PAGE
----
Over the past 15 years, very few artists have attained the level of success that rapper Marshall Mathers, aka Eminem, has reached.
Since bursting onto the hip-hop scene with his Grammy-winning album and alter ego phenomenon The Slim Shady LP in 1999, his career has skyrocketed into superstardom. With more than 80 million albums sold worldwide and headlining music festivals and tours around the world, it is clear that Eminem is one of the most popular artists of this generation.
One of Eminem’s best-selling albums was The Marshall Mathers LP released in 2000, selling 1.76 million copies in the first week and becoming the fastest-selling album ever by a solo artist. More personal than his previous work, MMLP had Eminem discussing the hardships of his life from childhood to his newly found celebrity status while maintaining the comical style of rap that made him popular.
This formula worked extremely well for his early music, and it appears that he is bringing it back for a sequel.
The Marshall Mathers LP 2, his first album since 2010’s Recovery, sees Eminem reaching into the hip-hop archives to create an old-school hip-hop sound that can take listeners back almost 20 years. Much of this can be attributed to legendary hip-hop producer and album collaborator Rick Rubin, who has worked with hip-hop icons such as the Beastie Boys, Run D.M.C. and Jay Z.
Rubin’s influence was immediately evident on the album’s lead single, “Berzerk.” Produced by Rubin, the beat features retro-sounding drums and old-school disc jockey scratches supplemented by rough electric guitar, not to mention samples from the Beastie Boys’ classic hit “Fight For Your Right.” Eminem’s aggressive rapping style complements the hard-hitting beat perfectly, and though the song might not be every listener’s favorite, it sets an interesting tone for much of the album.
Eminem creates one of the more hilarious songs on the album over Rubin’s classic production with the song “Love Game” featuring Compton’s own Kendrick Lamar, the only rapper to make a guest appearance on the album. The beat primarily consists of samples from Wayne Fontana and the Mindbender’s 1965 hit “Game Of Love,” giving it just enough of a hip-hop makeover to bring it to 2013 without losing the essence of the song.
Even with a strong focus on an old-school sound, MMLP2 has its fair share of pop-influenced songs that are very radio-friendly.
“The Monster” brings back Rihanna for another hook that attempts to recreate the success of their smash hit, “Love The Way You Lie.” The song addresses the media and the expectations that are put on them, referred to as the “monster” that they have befriended and tried to get used to. Eminem’s first line explains his frustration very clearly, stating, “I wanted the fame, but not the cover of Newsweek / Oh well, guess beggars can’t be choosey.” The song transitions from speaking about his own problems to hoping that his music can positively affect at least one other person’s life, saying, “It’s payback, Russell Wilson falling way back in the draft / Turning nothing into something, still can make that.”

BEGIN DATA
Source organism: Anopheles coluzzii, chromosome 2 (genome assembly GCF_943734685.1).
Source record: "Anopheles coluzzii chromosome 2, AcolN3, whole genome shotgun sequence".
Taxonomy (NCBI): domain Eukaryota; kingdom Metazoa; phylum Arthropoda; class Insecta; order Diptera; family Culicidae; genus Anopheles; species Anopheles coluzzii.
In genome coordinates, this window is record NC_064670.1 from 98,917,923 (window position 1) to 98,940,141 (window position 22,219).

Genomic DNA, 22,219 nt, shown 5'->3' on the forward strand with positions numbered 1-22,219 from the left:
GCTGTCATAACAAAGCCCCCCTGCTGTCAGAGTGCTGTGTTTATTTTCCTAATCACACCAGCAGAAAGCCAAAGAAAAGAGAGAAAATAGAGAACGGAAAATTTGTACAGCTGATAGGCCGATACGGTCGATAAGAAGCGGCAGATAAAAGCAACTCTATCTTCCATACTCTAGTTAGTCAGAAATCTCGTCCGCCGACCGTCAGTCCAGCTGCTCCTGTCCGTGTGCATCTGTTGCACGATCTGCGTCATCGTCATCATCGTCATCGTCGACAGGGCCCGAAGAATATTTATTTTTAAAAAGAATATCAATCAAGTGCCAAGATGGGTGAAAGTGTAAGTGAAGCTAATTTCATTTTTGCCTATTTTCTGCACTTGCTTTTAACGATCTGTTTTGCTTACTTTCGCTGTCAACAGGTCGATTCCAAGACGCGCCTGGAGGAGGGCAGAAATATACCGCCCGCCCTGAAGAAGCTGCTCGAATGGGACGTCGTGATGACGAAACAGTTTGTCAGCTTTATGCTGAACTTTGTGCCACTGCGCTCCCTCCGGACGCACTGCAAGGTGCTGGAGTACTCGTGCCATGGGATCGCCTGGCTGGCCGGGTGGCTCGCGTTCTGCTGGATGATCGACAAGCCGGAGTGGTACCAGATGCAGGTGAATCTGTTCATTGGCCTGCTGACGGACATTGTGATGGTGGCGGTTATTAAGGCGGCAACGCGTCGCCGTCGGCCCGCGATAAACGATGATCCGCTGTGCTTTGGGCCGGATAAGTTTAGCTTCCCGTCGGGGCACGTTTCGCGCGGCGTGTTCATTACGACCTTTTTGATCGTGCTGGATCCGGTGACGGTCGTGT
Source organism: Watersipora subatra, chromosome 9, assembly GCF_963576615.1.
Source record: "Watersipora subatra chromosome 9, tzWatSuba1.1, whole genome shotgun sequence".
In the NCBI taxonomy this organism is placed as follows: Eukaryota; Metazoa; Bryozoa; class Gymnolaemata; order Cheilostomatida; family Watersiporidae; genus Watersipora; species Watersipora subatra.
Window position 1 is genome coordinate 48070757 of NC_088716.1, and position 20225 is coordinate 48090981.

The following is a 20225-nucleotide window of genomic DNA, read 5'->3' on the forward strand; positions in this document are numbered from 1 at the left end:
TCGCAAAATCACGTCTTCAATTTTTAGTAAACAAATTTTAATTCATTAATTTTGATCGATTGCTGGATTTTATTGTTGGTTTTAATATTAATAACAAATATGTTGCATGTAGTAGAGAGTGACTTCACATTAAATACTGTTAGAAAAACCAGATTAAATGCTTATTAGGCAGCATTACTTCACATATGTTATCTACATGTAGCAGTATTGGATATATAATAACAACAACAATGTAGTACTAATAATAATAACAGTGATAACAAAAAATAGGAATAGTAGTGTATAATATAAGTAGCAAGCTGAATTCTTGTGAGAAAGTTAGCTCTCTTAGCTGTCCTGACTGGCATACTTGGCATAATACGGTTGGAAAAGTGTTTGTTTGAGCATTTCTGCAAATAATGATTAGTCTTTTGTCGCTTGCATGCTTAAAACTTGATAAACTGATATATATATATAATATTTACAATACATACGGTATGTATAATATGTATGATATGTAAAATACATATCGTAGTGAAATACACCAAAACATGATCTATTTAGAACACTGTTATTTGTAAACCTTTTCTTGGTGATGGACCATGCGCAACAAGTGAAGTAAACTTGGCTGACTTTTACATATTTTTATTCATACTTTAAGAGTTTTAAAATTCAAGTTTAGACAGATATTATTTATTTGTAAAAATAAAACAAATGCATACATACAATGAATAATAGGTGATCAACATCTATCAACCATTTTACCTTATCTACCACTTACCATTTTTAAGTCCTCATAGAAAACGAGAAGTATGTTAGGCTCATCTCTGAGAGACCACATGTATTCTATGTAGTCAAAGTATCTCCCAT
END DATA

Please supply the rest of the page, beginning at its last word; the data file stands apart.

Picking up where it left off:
Another song that fits this mold is “Headlights,” which enlists the help of fun. frontman Nate Ruess to sing about the emotional troubles of a single-parent household. Eminem uses this song as somewhat of a reconciliation with his own mother, whom he has represented very negatively — to say the least — in his music for many years. Despite the many horrible things he has said about his mother in the past, he admits that she is still beautiful to him for the sole reason that she is his mom. He even mentions the fact that he does not play the song “Cleaning Out My Closet” at his concerts anymore and he cringes “every time it’s on the radio” because it is so harsh. The song is portrayed as Eminem writing this message to her as the plane he is on is about to crash, bringing his true feelings and emotions to the forefront.
With the album focusing on a wide range of sounds and emotions, a track as simple as Eminem dropping punch line after punch line for six minutes can showcase his lyricism better than anything else. “Rap God” gives us exactly that, with a strong yet simple beat that Eminem proceeds to take over. The highlight of the track, however, is Eminem’s super-fast delivery during the middle of the third verse, with lyrics coming so quickly, that it is hard to keep up, but extremely entertaining to listen to.
Overall, The Marshall Mathers LP 2 is more than simply a sequel to its predecessor. MMLP2 touches on many of the same themes from the previous album, but Eminem expands on them with a much more mature and understanding point of view. He is not the same person he was when he created MMLP, so it is unfair to expect the exact same material. The growth between the two albums is evident, and it really is a delightful journey. Though his anger might be less prevalent in his rapping style throughout the album, the overall range of emotions is very present. Comparing the two albums is difficult, but it is fair to say that Mathers has created a very worthy piece of work to add to his already successful resume.
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